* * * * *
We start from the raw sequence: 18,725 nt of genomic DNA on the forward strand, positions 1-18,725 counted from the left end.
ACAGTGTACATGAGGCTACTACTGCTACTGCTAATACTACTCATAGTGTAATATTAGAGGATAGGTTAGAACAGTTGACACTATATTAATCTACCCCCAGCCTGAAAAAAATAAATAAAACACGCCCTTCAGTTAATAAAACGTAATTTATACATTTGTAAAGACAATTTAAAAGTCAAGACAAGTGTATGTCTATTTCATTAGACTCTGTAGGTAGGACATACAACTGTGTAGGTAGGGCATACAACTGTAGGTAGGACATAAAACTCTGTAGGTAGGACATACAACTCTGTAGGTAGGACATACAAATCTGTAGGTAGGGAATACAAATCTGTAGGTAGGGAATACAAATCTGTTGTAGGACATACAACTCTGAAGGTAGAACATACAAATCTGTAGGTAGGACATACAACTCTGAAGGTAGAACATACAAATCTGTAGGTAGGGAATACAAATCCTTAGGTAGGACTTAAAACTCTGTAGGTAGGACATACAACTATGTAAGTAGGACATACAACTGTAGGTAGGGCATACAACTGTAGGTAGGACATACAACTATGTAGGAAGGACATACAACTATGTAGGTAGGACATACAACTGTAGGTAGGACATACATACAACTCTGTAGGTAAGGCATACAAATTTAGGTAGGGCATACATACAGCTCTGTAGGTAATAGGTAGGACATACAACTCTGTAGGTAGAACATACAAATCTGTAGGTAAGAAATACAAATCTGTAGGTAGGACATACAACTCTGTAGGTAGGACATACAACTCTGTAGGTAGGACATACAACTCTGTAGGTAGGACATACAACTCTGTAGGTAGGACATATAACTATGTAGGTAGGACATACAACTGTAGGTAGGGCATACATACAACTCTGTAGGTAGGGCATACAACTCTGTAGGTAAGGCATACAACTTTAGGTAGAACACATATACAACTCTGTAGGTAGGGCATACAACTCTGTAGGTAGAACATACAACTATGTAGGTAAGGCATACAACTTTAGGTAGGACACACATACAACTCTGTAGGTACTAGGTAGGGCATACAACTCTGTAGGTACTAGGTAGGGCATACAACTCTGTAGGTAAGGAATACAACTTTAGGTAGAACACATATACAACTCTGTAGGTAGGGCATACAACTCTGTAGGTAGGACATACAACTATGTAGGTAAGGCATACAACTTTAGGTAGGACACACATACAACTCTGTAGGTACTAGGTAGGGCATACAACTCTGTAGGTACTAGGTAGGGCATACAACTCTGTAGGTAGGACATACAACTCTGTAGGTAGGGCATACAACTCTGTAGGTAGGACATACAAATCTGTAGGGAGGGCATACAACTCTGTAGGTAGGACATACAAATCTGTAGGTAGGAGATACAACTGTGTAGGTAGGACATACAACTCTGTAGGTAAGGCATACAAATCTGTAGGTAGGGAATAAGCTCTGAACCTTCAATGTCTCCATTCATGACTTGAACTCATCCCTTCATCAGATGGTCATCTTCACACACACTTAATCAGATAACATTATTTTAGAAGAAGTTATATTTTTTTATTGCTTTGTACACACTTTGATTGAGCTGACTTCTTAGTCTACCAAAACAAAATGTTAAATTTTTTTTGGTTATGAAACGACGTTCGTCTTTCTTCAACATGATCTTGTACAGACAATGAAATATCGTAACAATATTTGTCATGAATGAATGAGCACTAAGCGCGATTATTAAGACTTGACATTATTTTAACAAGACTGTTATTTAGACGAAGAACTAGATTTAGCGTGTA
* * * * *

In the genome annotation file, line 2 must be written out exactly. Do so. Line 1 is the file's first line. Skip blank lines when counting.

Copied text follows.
ACAGTGTACATGAGGCTACTACTGCTACTGCTAATACTACTCATAGTGTAATATTAGAGGATAGGTTAGAACAGTTGACACTATATTAATCTACCCCCAGCCTGAAAAAAATAAATAAAACACGCCCTTCAGTTAATAAAACGTAATTTATACATTTGTAAAGACAATTTAAAAGTCAAGACAAGTGTATGTCTATTTCATTAGACTCTGTAGGTAGGACATACAACTGTGTAGGTAGGGCATACAACTGTAGGTAGGACATAAAACTCTGTAGGTAGGACATACAACTCTGTAGGTAGGACATACAAATCTGTAGGTAGGGAATACAAATCTGTAGGTAGGGAATACAAATCTGTTGTAGGACATACAACTCTGAAGGTAGAACATACAAATCTGTAGGTAGGACATACAACTCTGAAGGTAGAACATACAAATCTGTAGGTAGGGAATACAAATCCTTAGGTAGGACTTAAAACTCTGTAGGTAGGACATACAACTATGTAAGTAGGACATACAACTGTAGGTAGGGCATACAACTGTAGGTAGGACATACAACTATGTAGGAAGGACATACAACTATGTAGGTAGGACATACAACTGTAGGTAGGACATACATACAACTCTGTAGGTAAGGCATACAAATTTAGGTAGGGCATACATACAGCTCTGTAGGTAATAGGTAGGACATACAACTCTGTAGGTAGAACATACAAATCTGTAGGTAAGAAATACAAATCTGTAGGTAGGACATACAACTCTGTAGGTAGGACATACAACTCTGTAGGTAGGACATACAACTCTGTAGGTAGGACATACAACTCTGTAGGTAGGACATATAACTATGTAGGTAGGACATACAACTGTAGGTAGGGCATACATACAACTCTGTAGGTAGGGCATACAACTCTGTAGGTAAGGCATACAACTTTAGGTAGAACACATATACAACTCTGTAGGTAGGGCATACAACTCTGTAGGTAGAACATACAACTATGTAGGTAAGGCATACAACTTTAGGTAGGACACACATACAACTCTGTAGGTACTAGGTAGGGCATACAACTCTGTAGGTACTAGGTAGGGCATACAACTCTGTAGGTAAGGAATACAACTTTAGGTAGAACACATATACAACTCTGTAGGTAGGGCATACAACTCTGTAGGTAGGACATACAACTATGTAGGTAAGGCATACAACTTTAGGTAGGACACACATACAACTCTGTAGGTACTAGGTAGGGCATACAACTCTGTAGGTACTAGGTAGGGCATACAACTCTGTAGGTAGGACATACAACTCTGTAGGTAGGGCATACAACTCTGTAGGTAGGACATACAAATCTGTAGGGAGGGCATACAACTCTGTAGGTAGGACATACAAATCTGTAGGTAGGAGATACAACTGTGTAGGTAGGACATACAACTCTGTAGGTAAGGCATACAAATCTGTAGGTAGGGAATAAGCTCTGAACCTTCAATGTCTCCATTCATGACTTGAACTCATCCCTTCATCAGATGGTCATCTTCACACACACTTAATCAGATAACATTATTTTAGAAGAAGTTATATTTTTTTATTGCTTTGTACACACTTTGATTGAGCTGACTTCTTAGTCTACCAAAACAAAATGTTAAATTTTTTTTGGTTATGAAACGACGTTCGTCTTTCTTCAACATGATCTTGTACAGACAATGAAATATCGTAACAATATTTGTCATGAATGAATGAGCACTAAGCGCGATTATTAAGACTTGACATTATTTTAACAAGACTGTTATTTAGACGAAGAACTAGATTTAGCGTGTA